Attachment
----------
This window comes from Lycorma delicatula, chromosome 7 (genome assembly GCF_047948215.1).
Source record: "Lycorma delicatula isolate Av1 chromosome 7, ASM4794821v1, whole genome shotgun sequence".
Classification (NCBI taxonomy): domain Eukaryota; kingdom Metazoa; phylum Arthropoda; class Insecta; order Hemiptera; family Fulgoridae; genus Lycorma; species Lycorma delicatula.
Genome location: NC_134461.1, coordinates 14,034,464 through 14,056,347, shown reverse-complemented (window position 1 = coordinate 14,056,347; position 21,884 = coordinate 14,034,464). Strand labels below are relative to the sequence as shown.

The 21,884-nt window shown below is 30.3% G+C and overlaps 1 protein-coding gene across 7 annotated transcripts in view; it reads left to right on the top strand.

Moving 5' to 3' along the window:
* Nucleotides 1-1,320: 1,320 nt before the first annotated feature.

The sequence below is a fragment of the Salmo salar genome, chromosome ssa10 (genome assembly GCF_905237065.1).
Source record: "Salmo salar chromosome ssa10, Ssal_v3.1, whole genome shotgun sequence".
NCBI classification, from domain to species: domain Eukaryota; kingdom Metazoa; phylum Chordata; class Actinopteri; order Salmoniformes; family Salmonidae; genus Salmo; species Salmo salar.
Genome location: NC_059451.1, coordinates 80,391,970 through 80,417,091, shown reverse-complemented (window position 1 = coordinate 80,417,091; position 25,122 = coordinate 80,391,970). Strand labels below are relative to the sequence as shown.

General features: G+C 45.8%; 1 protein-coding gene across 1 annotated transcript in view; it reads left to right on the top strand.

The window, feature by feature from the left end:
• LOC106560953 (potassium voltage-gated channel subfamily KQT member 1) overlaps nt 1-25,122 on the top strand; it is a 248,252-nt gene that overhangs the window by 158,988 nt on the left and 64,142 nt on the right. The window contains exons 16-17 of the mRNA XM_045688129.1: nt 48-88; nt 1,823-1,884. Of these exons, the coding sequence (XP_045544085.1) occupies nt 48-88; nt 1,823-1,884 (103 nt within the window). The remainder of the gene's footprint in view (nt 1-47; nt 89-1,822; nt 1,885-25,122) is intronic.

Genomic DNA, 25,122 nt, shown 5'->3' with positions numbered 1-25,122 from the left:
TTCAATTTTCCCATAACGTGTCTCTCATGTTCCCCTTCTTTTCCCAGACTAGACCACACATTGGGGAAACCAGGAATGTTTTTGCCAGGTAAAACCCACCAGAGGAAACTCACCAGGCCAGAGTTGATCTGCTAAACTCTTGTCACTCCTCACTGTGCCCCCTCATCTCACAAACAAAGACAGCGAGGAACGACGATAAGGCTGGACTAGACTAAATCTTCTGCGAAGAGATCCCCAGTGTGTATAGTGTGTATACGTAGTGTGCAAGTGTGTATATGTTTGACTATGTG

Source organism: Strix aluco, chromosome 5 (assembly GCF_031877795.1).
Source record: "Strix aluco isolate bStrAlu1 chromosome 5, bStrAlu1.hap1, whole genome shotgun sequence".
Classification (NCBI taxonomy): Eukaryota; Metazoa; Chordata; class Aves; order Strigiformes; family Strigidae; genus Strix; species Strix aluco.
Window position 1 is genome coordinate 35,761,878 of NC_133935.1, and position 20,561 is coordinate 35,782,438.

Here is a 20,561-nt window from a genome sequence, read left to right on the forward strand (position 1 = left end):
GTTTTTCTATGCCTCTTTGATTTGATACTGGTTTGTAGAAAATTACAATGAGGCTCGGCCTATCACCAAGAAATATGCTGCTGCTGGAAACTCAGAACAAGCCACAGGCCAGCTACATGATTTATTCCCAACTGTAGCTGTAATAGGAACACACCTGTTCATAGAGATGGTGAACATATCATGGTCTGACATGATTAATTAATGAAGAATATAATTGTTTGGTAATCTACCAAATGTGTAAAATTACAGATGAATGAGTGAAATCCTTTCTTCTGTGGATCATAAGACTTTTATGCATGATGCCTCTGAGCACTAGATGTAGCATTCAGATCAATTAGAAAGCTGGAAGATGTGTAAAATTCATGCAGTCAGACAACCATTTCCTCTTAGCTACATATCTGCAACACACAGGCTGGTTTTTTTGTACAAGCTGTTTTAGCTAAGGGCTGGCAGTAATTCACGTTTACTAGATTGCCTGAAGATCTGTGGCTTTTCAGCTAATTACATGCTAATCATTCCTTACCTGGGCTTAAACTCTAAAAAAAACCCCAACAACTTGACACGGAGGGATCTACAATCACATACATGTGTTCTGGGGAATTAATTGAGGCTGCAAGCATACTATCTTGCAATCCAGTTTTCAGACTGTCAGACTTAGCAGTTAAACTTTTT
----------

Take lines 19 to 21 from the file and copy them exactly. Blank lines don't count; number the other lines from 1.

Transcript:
Classification (NCBI taxonomy): Eukaryota; Metazoa; Chordata; class Aves; order Strigiformes; family Strigidae; genus Strix; species Strix aluco.
Window position 1 is genome coordinate 35,761,878 of NC_133935.1, and position 20,561 is coordinate 35,782,438.

Here is a 20,561-nt window from a genome sequence, read left to right on the forward strand (position 1 = left end):